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Obama’s 8 Essential Sci-Fi Films and TV Shows

He may be America’s nerdiest president ever.

Image via Twitter.

Former President Barack Obama is known for being one of the cooler cats to live at 1600 Pennsylvania Ave. But he didn’t shy away from showing his nerdy side during his time in office.


Back in 2009, he pledged to make “science cool again” and hosted the first White House Science Fair, which became an annual tradition. He also launched the Educate to Innovate initiative to improve America’s performance in the fields of science, technology, engineering, and math (STEM).

Obama took a giant leap out of the nerd closet in 2012 when he gave the Vulcan salute in a photo with “Star Trek” star Nichelle Nichols. “I’m a guy who grew up watching ‘Star Trek’ — and I’d be lying if I said that show didn’t have at least some small influence on my worldview,” Obama told Wired.

“What’s remarkable is the way ‘nerd’ is such a badge of honor now. Growing up, I’m sure I wasn’t the only kid who read ‘Spider-Man’ comics and learned how to do the Vulcan salute, but it wasn’t like it is today,” Obama told Politico. “I get the sense that today’s young people are proud to be smart and curious, to design new things, and tackle big problems in unexpected ways. I think America’s a nerdier country than it was when I was a kid — and that’s a good thing!”

Obama in 2016 signed on as guest editor for the November issue of Wired. In that issue, he revealed his essential sci-fi TV shows and films. Although the list isn’t that controversial, it does show that Obama knows his hyperdrive from his dilithium crystals.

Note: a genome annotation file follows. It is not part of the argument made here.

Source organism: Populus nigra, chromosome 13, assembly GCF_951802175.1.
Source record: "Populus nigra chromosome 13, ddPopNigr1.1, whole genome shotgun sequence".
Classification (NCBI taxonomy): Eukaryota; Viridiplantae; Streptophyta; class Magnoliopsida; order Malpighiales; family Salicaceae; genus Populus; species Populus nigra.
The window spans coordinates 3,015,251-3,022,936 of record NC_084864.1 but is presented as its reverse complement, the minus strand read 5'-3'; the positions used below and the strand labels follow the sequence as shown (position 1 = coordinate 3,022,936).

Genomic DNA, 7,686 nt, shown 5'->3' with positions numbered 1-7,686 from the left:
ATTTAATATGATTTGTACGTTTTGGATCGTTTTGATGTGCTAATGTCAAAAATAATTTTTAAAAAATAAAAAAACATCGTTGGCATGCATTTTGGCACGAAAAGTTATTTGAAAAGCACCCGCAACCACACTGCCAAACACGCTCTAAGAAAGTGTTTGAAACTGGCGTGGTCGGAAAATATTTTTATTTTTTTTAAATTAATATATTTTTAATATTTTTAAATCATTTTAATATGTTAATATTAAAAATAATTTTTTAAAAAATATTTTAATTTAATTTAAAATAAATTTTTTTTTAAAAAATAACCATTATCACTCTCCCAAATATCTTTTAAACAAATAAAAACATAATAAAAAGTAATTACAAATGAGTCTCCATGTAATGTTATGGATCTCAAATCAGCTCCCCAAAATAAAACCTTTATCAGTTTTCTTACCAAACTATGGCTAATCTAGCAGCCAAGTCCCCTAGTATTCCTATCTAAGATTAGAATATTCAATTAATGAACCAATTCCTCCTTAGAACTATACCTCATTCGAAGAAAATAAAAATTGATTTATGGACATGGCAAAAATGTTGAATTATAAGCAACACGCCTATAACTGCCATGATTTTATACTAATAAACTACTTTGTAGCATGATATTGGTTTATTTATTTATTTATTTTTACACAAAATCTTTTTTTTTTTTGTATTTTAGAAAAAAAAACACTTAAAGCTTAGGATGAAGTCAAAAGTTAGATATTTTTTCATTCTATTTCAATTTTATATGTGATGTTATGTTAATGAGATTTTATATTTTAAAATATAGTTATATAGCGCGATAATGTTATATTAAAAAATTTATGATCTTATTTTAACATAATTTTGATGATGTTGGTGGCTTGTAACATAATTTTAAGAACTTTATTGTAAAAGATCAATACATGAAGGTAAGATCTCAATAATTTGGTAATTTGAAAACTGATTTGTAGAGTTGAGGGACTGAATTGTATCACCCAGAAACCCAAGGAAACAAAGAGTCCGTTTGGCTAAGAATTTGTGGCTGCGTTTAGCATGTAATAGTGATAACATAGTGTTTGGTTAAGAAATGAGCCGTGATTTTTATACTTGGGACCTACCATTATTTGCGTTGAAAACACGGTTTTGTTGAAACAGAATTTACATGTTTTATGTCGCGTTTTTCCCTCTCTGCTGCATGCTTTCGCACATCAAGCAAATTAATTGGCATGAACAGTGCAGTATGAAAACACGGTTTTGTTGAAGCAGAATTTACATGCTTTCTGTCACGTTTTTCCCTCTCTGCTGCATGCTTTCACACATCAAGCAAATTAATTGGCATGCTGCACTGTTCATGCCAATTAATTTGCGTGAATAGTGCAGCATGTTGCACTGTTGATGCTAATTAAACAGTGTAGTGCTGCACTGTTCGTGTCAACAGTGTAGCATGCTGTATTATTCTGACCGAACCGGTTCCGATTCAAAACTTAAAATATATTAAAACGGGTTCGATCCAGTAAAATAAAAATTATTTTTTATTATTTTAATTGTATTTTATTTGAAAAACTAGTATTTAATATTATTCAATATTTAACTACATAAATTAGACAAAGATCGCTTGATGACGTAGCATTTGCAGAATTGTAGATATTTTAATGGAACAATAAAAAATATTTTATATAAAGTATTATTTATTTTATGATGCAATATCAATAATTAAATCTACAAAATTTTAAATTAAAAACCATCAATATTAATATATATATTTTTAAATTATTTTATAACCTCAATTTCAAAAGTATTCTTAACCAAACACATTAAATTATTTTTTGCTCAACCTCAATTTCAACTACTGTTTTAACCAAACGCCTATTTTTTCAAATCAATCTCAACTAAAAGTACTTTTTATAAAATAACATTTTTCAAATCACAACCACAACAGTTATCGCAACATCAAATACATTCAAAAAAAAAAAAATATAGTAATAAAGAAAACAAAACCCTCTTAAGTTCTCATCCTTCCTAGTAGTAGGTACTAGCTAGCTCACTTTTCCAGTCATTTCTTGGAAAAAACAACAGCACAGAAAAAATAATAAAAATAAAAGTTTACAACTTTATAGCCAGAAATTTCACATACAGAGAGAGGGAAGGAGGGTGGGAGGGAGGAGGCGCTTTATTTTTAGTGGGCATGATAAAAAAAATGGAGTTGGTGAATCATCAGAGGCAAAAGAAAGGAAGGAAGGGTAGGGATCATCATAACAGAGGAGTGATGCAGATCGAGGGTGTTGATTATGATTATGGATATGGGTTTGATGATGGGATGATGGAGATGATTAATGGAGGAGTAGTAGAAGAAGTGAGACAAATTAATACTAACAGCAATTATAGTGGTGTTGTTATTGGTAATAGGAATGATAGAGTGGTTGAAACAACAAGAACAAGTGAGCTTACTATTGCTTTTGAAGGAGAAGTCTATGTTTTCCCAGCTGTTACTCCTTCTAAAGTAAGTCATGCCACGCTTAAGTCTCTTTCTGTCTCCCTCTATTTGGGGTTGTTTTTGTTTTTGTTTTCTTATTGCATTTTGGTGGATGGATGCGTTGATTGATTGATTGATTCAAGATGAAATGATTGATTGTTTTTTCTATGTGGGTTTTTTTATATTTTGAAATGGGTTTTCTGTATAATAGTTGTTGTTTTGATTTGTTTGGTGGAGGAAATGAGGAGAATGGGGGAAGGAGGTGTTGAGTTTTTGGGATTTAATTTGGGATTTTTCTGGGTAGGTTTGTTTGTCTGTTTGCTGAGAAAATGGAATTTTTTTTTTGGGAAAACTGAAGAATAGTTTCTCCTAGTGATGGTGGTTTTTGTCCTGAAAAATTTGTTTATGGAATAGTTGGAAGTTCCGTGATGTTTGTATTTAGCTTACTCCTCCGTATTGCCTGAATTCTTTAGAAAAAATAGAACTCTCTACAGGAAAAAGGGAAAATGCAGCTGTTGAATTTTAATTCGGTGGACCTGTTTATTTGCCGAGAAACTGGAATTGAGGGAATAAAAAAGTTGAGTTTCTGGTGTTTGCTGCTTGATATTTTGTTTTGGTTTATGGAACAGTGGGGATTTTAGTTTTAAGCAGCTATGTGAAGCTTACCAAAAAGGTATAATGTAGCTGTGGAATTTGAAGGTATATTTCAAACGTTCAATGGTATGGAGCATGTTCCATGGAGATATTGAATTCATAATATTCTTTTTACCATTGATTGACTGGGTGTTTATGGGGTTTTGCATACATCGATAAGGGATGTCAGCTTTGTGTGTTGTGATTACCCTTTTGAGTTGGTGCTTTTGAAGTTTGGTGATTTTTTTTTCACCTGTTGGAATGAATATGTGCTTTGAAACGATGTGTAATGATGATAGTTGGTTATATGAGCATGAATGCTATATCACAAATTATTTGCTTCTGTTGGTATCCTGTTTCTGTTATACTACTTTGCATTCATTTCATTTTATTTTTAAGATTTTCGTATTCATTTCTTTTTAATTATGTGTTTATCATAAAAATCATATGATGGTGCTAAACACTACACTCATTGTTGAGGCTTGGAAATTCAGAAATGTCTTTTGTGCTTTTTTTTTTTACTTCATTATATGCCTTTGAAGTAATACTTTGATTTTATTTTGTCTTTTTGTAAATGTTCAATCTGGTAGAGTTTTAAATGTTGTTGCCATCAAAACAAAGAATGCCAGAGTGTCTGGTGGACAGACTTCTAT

“2001: A Space Odyssey” (1968)

He chose Stanley Kubrick’s epic story of man’s evolution from ape to Star Child because “it captures the grandeur and scale of the unknown.”

“Blade Runner” (1982)

He chose Ridley Scott’s sci-fi noir about artificial intelligence because “it asks what it means to be human.”

“Close Encounters of the Third Kind” (1977)

He chose Steven Spielberg’s fantasy about making contact with visitors from outer space because “it is fundamentally optimistic.”

“Star Wars: Episode IV — A New Hope” (1977)

He chose George Lucas’ space opera because “it was fun and revolutionized special effects.”

“Star Trek” (1966-1969)

Obama is a lifelong Trekker because “it uses science fiction to promote a humanist ethnic.”

“The Martian” (2015)

He says “The Martian” was his favorite film from 2015 because “it shows humans as problem solvers.”

“The Matrix” (1999)

Obama is a big fan of the Wachowskis’ reality-bending film because “it asks basic questions about our reality—and looks very cool.”

“Cosmos: A Personal Voyage” (1980)

He chose Carl Sagan’s groundbreaking TV show because “it fed my lifelong fascination with space.”

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